Secondary Electrospray Ionization (SESI) of Ambient Vapors for Explosive Detection at Concentrations Below Parts Per Trillion

Secondary Electrospray Ionization (SESI) of Ambient Vapors for Explosive Detection at Concentrations Below Parts Per Trillion

P. M-L Sinues, J. Rus, G. F. de la Mora, M. Hernández, and J. F. de la Mora

Secondary Electrospray Ionization (SESI) of Ambient Vapors for Explosive Detection at Concentrations Below Parts Per Trillion.png

Abstract

We determine the sensitivity of several commercial atmospheric pressure ionization mass spectrometers towards ambient vapors, ionized by contact with an electrospray of acidified or ammoniated solvent, a technique often referred to as secondary electrospray ionization (SESI).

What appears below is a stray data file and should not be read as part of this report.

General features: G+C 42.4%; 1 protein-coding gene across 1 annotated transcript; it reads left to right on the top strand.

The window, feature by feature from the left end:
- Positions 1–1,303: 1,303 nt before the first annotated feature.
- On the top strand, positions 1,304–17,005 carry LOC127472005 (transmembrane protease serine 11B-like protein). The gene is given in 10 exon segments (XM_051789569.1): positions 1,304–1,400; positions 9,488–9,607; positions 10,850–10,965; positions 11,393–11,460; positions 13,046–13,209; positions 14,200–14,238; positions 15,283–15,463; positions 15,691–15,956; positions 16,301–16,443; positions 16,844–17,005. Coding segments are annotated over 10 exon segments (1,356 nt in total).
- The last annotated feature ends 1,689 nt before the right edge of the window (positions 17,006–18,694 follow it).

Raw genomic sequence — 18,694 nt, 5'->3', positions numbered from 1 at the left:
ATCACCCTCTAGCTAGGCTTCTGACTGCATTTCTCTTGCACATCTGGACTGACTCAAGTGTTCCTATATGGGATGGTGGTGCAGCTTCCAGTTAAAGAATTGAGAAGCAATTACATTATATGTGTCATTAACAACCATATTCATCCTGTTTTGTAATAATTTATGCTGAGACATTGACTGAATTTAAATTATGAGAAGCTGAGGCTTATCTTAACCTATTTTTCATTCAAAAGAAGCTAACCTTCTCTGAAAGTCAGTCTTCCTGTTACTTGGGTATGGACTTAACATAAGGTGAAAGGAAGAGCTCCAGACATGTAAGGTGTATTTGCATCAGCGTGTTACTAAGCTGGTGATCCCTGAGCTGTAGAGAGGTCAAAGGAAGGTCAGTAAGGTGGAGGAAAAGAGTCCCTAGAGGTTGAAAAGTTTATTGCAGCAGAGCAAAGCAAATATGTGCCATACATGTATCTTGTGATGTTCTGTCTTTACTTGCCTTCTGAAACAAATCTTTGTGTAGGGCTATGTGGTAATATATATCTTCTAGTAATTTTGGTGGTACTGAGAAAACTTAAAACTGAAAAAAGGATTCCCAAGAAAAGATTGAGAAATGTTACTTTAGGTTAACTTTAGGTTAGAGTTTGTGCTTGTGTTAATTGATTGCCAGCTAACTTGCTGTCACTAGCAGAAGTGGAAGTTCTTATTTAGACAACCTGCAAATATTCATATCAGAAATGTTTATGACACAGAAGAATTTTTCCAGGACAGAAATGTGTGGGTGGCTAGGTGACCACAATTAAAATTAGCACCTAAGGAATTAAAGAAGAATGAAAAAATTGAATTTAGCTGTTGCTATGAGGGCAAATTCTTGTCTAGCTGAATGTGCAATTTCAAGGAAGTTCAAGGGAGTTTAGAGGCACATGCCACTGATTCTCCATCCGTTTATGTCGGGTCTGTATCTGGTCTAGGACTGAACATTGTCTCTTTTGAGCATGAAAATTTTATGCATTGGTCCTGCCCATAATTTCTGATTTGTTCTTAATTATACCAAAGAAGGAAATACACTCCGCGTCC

Although a record limit of detection of 0.2 x 10(-12) atmospheres (0.2 ppt) is found for explosives such as PETN and 0.4 ppt for TNT (without preconcentration), this still implies the need for some 10(8)-10(9) vapor molecules/s for positive identification of explosives. This extremely inefficient use of sample is partly due to low charging probability ( approximately 10(-4)), finite ion transmission, and counting probability in the mass spectrometer (1/10 in quadrupoles), and a variable combination of duty cycle and background noise responsible typically for a 10(3) factor loss of useful signal.

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